Poster D70, Monday, March 26, 8:00-10:00 am, Exhibit Hall C
Unique Frontal Activation Patterns Associated with Depression Severity during Memory Retrieval in Women
Jennifer Sneider1,2, Julia Cohen-Gilbert1,2, Derek A. Hamilton4, Carolyn Caine1, Maya Rieselbach1, Emily Oot1,3, Anna Seraikas1, Lisa D. Nickerson1,2, Marisa M. Silveri1,2,3; 1McLean Hospital, 2Harvard Medical School, 3Boston University School of Medicine, 4University of New Mexico
Major depressive disorder (MDD) is a debilitating disorder that interferes with normal daily functioning, and which occurs at a markedly higher rate in women relative to men. Evidence of structural and functional alterations in hippocampus and the frontal lobe also have been reported in MDD, which likely contribute to the multifaceted impact of this condition. Functional magnetic resonance imaging data were acquired at 3Tesla during a hippocampal-based spatial memory task in 15 women across a clinical spectrum of MDD, from none to current MDD. Depression severity, assessed via the Beck Depression Inventory (BDI), was examined relative to brain activation. Greater activation was observed, regardless of depression severity, in right hippocampus, bilateral fusiform, left superior-parietal lobe and occipital regions during memory retrieval relative to motor control. In contrast, there were no significant areas of activation observed for motor control relative to retrieval. Notably, despite similar behavioral performance across participants, during rest relative to retrieval, activation in superior frontal gyrus and cingulate gyrus, regions of the default mode network (DMN), was significantly associated with depression severity (BDI). The observed lateralized activation of right hippocampus during spatial navigation is consistent with previous findings reported in women. In addition, failure to suppress activity in DMN as a function of depression is consistent with a frontal lobe inefficiency that may contribute to clinical state. Linking mood, brain activation, and cognition may help to better diagnose MDD in women, as well as inform prevention and treatment efforts targeting women, thereby alleviating suffering from this debilitating condition.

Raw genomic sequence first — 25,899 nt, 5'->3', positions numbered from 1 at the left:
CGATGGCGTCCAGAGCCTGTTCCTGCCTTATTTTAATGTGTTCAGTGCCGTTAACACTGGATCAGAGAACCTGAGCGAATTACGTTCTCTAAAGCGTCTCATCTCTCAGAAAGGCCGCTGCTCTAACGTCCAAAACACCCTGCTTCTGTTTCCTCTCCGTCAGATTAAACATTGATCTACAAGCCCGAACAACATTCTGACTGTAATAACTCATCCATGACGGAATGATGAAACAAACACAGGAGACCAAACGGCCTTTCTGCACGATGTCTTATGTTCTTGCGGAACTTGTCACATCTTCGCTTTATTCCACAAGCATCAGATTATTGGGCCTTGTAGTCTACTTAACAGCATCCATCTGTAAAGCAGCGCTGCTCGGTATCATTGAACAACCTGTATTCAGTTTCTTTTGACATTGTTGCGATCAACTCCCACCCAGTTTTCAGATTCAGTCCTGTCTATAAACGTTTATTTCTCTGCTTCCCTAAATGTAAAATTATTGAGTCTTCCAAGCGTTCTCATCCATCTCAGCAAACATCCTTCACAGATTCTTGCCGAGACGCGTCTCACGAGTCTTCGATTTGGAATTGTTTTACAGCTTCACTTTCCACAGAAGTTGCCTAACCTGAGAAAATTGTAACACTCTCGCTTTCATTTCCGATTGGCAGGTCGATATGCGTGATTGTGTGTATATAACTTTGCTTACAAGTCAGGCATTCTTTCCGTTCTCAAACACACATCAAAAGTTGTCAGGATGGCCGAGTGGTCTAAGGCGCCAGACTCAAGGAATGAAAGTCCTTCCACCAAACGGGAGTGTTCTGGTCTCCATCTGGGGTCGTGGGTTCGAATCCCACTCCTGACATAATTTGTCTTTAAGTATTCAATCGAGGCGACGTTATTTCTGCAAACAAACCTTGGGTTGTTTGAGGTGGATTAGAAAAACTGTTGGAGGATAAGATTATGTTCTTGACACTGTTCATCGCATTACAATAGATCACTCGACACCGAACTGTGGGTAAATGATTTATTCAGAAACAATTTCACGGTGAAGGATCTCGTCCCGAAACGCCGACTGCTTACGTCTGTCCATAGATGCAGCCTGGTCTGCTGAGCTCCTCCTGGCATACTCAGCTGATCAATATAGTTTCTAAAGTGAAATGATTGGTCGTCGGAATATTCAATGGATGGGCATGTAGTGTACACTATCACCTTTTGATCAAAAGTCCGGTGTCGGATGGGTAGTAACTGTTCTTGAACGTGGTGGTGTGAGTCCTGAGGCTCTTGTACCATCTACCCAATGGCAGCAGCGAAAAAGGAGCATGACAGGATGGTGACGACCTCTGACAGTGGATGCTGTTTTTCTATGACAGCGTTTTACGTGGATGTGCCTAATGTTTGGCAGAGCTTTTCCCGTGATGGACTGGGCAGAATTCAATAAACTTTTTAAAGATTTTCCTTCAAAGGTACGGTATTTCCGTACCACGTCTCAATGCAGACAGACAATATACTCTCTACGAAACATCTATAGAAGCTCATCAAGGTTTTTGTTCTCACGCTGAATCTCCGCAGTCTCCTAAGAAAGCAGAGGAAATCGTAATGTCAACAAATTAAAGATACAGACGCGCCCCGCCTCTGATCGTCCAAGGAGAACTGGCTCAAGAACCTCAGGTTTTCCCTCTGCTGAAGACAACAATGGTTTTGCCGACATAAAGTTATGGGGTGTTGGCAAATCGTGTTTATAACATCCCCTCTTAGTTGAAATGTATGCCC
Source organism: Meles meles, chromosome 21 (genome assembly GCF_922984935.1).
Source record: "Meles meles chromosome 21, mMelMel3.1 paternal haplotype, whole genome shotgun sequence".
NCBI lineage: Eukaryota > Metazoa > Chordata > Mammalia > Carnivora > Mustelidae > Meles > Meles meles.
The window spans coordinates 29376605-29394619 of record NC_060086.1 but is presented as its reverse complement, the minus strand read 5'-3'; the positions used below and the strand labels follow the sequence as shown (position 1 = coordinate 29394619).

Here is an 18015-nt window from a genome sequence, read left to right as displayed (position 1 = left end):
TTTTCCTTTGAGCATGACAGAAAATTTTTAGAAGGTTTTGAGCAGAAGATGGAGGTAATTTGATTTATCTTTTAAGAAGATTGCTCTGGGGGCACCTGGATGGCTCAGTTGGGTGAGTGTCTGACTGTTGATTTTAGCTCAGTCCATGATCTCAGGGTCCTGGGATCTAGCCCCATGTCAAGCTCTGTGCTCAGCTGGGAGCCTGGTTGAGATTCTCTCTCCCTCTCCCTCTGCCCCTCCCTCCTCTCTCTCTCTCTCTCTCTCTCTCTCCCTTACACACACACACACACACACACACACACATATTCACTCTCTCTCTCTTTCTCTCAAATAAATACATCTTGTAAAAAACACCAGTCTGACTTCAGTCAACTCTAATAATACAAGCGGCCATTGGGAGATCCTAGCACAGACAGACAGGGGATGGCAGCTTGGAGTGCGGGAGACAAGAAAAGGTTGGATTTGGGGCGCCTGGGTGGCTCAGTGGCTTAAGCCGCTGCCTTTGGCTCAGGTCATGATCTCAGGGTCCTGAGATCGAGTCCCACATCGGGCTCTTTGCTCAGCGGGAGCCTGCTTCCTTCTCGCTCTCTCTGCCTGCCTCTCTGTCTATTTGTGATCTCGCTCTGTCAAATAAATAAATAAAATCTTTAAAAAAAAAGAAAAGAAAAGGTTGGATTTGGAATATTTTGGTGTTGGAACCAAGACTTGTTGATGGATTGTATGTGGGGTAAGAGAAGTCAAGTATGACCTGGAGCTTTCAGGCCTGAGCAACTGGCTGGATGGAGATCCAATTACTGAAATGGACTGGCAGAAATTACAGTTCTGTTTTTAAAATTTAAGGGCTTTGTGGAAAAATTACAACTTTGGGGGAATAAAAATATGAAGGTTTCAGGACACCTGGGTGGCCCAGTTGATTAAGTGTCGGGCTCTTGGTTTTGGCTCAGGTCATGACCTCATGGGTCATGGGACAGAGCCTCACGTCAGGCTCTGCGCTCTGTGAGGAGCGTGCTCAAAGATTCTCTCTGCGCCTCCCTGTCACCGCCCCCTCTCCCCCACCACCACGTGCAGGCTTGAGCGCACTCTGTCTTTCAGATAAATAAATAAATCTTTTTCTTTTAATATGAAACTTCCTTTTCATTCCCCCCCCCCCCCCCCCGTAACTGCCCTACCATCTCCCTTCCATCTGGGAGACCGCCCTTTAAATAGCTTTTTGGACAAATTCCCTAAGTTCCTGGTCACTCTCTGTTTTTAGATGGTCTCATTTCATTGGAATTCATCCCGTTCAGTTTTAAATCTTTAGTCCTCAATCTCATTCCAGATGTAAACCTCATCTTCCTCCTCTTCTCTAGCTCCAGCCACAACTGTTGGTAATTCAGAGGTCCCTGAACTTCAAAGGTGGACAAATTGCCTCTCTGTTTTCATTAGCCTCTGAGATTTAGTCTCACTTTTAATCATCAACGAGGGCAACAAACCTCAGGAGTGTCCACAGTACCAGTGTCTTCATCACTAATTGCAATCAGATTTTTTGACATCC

Topic Area: LONG-TERM MEMORY: Episodic